After the so-called “Death of adventure games,” their “Telltale” resurgence and recent popularity in European markets, I did have a real worry that the classics and the style found in 90’s classics such as the King’s Quests, the Monkey Islands and the Maniac Mansions of this world would be truly lost in the ethers of time.
I’m so glad I was wrong. After the success of the Monkey Island and Grim Fandango remasters, Double Fine have remastered the critically acclaimed sequel to the timeless Maniac Mansion; Day of the Tentacle.
I’m sure that for many readers, this game needs no introduction, but I am obliged to give a short one. Day of the Tentacle is a legendary title; considered by many the best adventure game ever made, it is thought of as a true artistic merging of well-crafted puzzles, comedy and hilarious dialogue, which arguably makes cartoon logic make sense.
The story’s merit is a massive part of its acclaim. An evil Purple Tentacle drinks the polluted sludge of a local river and mutates, setting off to take over the world. In response, the scientist responsible for the polluted sludge enlists the help of three strange teenagers to go back in time and stop this from ever happening; regardless of the potential for paradoxes, and hilarity ensues. One ends up 200 years in the part, one remains in the present and the last end up in a dystopian future where the tentacle succeeded in his evil scheme; and no, that last section doesn’t include as much Japanese tentacle porn as you expect. It’s hilarious and frankly I can’t think of many games which have made me laugh out loud quite so much. There’s a comedic style here that you can see obviously inspired modern adult cartoon comedy, full of sardonic wit and dry humour.
The characters in the game are incredibly varied, with the three playable characters being prime examples. One is a roadie, complete with band tee and long black hair; the next is the geekiest nerd you could ever dream of, complete with glasses; and the final is a psychotic teenager called Laverne with a penchant for Squirrel murder. Despite this however, the game as a whole surprisingly makes sense. Puzzles themselves always have a clear foot in reality, despite the cartoon logic. They all make sense, strangely, even if they involve time travel. They’re taxing, but not too difficult, and usually result in that brilliant “GOT IT” moment which all adventure gamers crave.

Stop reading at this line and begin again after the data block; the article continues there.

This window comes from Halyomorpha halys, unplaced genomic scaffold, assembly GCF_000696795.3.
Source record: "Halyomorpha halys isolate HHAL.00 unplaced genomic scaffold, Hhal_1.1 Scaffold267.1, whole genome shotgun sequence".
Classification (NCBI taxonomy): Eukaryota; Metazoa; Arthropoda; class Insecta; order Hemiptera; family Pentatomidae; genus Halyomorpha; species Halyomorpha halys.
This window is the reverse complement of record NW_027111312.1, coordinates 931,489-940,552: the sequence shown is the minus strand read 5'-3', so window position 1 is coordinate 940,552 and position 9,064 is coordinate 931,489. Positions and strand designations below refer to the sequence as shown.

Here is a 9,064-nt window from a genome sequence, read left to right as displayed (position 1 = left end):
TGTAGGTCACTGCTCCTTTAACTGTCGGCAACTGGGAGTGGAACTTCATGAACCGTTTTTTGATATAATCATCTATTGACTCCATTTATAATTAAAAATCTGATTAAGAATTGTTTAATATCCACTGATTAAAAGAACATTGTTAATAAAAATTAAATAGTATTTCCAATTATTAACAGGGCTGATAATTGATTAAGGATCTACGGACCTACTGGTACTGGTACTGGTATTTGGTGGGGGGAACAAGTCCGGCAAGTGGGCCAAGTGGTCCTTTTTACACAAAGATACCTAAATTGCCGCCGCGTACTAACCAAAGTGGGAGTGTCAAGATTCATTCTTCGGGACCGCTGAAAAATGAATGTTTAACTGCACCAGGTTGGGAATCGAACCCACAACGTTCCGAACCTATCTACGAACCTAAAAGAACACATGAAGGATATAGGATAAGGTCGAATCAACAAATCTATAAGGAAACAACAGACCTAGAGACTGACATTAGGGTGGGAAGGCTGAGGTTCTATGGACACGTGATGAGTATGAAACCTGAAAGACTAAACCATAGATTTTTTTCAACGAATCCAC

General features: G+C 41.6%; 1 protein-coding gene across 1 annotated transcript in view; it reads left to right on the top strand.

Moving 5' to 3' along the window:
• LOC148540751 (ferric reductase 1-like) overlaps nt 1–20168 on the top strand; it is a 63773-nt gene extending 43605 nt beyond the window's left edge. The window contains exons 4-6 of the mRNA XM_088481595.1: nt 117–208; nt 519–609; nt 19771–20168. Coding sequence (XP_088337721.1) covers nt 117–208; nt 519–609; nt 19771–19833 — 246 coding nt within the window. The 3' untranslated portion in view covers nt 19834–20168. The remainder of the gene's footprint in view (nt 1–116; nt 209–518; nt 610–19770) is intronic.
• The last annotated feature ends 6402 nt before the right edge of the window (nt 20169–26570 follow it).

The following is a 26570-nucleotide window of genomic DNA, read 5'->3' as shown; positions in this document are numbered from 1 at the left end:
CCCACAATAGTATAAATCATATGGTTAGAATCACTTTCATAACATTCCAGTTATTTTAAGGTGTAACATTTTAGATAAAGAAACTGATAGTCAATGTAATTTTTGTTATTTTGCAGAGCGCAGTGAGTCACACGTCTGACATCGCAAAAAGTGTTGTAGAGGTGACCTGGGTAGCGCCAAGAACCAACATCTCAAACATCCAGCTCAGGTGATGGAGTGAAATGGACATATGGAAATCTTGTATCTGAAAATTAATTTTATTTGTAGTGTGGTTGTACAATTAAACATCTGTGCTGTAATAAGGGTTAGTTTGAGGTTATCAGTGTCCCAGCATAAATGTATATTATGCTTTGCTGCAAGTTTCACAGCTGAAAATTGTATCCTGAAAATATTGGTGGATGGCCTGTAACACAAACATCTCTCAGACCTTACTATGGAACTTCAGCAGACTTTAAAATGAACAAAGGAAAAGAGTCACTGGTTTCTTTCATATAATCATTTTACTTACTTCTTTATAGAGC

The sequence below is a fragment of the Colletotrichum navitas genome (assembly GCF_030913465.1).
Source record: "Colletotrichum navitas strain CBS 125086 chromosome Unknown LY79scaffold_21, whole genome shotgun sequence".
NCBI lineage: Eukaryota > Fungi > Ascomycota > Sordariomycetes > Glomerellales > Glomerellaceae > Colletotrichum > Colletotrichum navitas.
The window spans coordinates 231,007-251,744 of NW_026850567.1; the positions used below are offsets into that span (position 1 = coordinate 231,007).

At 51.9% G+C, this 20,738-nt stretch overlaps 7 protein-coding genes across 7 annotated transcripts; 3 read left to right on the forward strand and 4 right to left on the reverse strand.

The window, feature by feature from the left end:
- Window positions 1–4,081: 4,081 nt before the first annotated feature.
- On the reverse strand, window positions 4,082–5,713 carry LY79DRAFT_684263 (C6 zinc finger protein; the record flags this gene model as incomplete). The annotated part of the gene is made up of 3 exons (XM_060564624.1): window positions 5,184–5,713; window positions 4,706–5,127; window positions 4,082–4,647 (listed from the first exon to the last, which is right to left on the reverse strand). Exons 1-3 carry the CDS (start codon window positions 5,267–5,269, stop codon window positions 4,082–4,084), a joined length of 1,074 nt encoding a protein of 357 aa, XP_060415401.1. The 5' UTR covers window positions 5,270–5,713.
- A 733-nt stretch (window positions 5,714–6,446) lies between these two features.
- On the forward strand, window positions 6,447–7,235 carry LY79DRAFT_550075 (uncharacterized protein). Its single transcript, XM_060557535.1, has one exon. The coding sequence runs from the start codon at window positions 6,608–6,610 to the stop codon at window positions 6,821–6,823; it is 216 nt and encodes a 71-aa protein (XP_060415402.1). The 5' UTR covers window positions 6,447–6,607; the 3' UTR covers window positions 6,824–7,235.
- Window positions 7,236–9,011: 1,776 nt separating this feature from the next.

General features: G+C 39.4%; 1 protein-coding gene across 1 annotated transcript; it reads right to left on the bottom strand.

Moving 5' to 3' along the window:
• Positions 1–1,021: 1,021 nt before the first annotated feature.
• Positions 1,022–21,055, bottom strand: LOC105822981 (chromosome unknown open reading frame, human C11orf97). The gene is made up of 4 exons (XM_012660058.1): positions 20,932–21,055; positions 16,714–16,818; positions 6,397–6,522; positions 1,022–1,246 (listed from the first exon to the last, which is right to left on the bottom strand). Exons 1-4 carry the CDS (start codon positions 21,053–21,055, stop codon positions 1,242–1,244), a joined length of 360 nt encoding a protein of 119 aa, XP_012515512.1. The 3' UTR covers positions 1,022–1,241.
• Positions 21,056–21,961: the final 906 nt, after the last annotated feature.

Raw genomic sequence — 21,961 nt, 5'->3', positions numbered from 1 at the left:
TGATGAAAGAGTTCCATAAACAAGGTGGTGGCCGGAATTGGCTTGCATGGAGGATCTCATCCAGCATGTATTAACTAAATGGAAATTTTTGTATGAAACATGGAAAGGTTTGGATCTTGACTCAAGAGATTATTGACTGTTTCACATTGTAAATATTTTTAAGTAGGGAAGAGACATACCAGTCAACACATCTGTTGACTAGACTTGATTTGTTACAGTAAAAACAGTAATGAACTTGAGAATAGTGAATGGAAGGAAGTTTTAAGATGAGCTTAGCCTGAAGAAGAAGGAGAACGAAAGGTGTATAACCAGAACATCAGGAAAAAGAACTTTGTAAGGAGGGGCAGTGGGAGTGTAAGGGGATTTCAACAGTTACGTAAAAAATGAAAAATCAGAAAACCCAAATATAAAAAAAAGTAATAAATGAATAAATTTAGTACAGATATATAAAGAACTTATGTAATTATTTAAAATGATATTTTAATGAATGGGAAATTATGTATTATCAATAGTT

So, in short, the game itself is utterly amazing. It’s the remastering itself I have a few issues with.
The graphical update is lovely, honestly. I also love the new updated icons replacing the verb bar, the updated music and the cleaned-up, remastered audio. The biggest issue for me is how similar the game actually looks in action.
Now I understand why, and I appreciate the act you can switch between old and new at will. I love the fact you can mix and match interfaced too, but the animation of the title leaves much to be desired. The original animations, whilst looking good for the time, don’t hold up quite so well now, and the fact they were left unchanged for the “original” side means that the remastered animations are invariably tied to the original length of the animations, leading to some jerky, stunted-looking moments in motion. Granted, they have updated screen-pans and other similar things, but this simple tying of animation length leaves much to be desired. Yes, I want it to be similar to the original, celebrating everything which made it amazing, but I also want it to reflect how far we’ve come in the last twenty years.
The package is full of fan-service, with the audio commentary providing loads of insider jokes and interesting information which will make fans squeal. Tim Schafer et al do a great job of discussing the title and how various puzzles and sections came about, bringing a “director’s cut” feel to the game. The inclusion of a variety of concept art also adds a load of extra value to the package.
My only issue whilst playing was the format itself. Whilst I’m glad Double Fine decided to release on console purely for the fact that the love can be spread further, I’m not sure it’s really a good fit. I just kept feeling like it would be much, much more satisfying and convenient to play with a mouse. Add to this the fact that there were certain moments where the game slowed for no reason; most commonly in menus, and I would highly recommend picking this up for PC over the console ports.
However, all in all Day of the Tentacle Remastered is an obvious labour of love. Whilst I have griped with the lack of additional animation frames, I can imagine this was purely a limitation of the engine rather than a deliberate choice, and the rest of the package more than makes up for it. Even if you choose to just play with the original graphics, it’s definitely an adventure worth having for any adventure/puzzle fan.